How to live stream with a digital camera using Facebook live

How to live stream with a digital camera using Facebook live

Image for postScreenshot credit: me; Video credit: Darren

The Mayor?s/Governor?s Office just told your boss you need to live stream the launch of a major initiative. Your boss asks, ?We can do that and put it on Facebook, right??

Since you?re a helpful and prepared type of person, and you know about this blog post of course, you say, ?You bet! Just tell me when and where.? To set expectations, this post is meant for most government speaking-at-a-podium stationary live streams. If you need to be walking around live streaming an important march or something, you might need to become a little more mobile with your setup.

Just in case you didn?t prepare in advance, a basic setup will cost about $175 and take 20 minutes to figure out, not including the digital camera, mic, lighting, tripod, or laptop and assuming you use the open source software.

Without further ado?

The concept:

You?re going to use a signal converter box to create a bridge between your camera and your computer. Then you?ll use the live streaming software to send the video signal to the web-host of your choice (Facebook in this case). Yay! People will see the stream and hear the important things said by your government?s leadership. Your boss?s boss will want to live stream everything from now on (blessing and a curse).

Image for postCredit: the most-excellent Dennis Tsai

The tools:


  • Camera that has an HDMI or SDI out port
  • HDMI or SDI cable (depends on your camera port of choice ? $25 to $30 for a 50? cord)
  • NB: Don?t use a USB cable between the camera and signal converter box because the video signal won?t be as consistent.
  • Signal converter box ($145)
  • Laptop computer
  • Live streaming software on your laptop. Both options are good.
  • Mac/PC paid software
  • Open source software
  • Strong internet connection for your laptop (WiFi, hotspot, or otherwise)
  • Facebook account, assuming you?re streaming to Facebook Live


  • Tripod to stabilize your camera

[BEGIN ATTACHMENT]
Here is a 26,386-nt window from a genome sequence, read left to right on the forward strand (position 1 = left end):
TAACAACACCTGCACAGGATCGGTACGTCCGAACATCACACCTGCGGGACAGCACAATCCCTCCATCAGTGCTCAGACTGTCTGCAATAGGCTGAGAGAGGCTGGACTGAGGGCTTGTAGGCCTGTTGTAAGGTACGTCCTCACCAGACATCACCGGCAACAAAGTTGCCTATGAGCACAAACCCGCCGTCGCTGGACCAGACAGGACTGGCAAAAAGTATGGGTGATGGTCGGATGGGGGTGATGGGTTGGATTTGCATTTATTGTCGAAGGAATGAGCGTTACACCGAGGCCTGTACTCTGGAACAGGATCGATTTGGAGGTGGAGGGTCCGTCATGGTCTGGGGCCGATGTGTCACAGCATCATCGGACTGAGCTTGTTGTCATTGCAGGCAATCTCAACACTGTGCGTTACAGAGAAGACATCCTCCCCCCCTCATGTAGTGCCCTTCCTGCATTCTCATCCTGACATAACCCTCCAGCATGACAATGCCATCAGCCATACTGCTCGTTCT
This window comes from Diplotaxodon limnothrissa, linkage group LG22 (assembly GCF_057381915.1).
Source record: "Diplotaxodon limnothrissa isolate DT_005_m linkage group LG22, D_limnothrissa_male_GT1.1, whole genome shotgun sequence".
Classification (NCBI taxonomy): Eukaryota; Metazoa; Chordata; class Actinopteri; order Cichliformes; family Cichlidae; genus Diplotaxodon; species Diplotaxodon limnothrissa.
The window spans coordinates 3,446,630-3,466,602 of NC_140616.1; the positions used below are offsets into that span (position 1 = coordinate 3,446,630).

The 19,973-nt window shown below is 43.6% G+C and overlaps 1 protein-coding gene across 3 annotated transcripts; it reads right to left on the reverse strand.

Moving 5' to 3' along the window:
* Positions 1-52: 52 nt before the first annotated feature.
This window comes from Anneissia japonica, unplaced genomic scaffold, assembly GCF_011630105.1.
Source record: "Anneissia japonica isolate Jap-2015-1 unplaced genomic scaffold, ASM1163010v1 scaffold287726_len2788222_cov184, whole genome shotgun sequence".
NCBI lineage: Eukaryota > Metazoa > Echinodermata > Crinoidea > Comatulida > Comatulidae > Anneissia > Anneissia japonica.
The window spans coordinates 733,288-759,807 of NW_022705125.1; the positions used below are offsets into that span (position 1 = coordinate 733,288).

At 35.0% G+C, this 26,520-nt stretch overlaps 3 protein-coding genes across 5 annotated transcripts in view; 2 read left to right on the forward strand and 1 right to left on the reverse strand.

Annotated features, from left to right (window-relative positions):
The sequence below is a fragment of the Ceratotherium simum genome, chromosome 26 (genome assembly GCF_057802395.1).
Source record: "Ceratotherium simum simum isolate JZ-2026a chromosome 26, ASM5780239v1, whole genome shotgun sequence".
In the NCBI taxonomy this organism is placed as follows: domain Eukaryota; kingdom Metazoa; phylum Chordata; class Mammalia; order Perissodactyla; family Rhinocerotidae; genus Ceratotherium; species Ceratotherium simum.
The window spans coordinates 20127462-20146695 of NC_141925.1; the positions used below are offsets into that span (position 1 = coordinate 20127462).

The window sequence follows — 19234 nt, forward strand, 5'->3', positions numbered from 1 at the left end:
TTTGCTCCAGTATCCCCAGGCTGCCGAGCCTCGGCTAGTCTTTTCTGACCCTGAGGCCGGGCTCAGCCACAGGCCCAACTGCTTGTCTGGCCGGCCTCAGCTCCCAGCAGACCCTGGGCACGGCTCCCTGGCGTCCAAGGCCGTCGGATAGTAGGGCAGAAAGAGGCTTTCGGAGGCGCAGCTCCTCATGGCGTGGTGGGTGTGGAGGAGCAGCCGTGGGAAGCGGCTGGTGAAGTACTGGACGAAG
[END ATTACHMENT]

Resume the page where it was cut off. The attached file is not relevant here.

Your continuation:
• Lighting to make your subject more viewable,
  • Microphone (not the mic on your camera) to help your stream be more audible

The steps:

  1. Connect your digital camera to your signal converter box with an HDMI or SDI cord.
  2. Confirm you?re able to send a signal from your camera to the laptop.
  3. Open your live streaming software. (Paid product help center / open source help center)
  4. Open Facebook and find the Server URL and Stream Key [instructions] to add to the live streaming software.
  5. Confirm you?re sending a signal to Facebook.

That?s it!

Once you get the equipment, start to experiment asap so you can work out any kinks or issues before the big day.

Hopefully helpful tips:

  1. Use a wired internet connection if it?s available. It should be more reliable than WiFi.
  2. Test your setup under the same conditions as your live stream.
  3. Same room, length of time, lighting, audio, number of speakers and their locations, background noise (bring a boombox or bluetooth speakers or all your friends.)
  4. Make sure your live stream displays properly on desktop and mobile phones. Seems like a no-brainer, but? you never know.
  5. If you?re lucky enough to have backup equipment, make sure it?s charged and close by. Your cellphone makes a great backup for the whole system, so bring a battery for that, too.
  6. Have someone monitor Facebook during the live stream to watch for comments like, ?The audio is cutting out!? or ?Why doesn?t this work on my phone?!?? or the dreaded ?You?re accidentally posting a new livestream link every 2 minutes!? so you can quickly put out tech fires without much feed disruption.
  7. Most importantly, don?t sweat the small stuff. Live streaming has come a long way but audiences understand it?s not perfect and tech glitches happen. Give yourself a pat on the back for being awesome!

Gratitude and govvie-to-govvie sharing:

This post wouldn?t have been possible without Darren Cole?s generosity of knowledge sharing coupled with Collin Gately and his experimentation while we all worked on the City of Boston?s Digital Team. Further props to the Mass Digital Services Video Team All-Stars for their comments and edits to make this post useful for other video teams.

If you know a government video team, send this post their way so we can all be prepared for the inevitable last minute, ?Can you live stream this on Facebook?? request.


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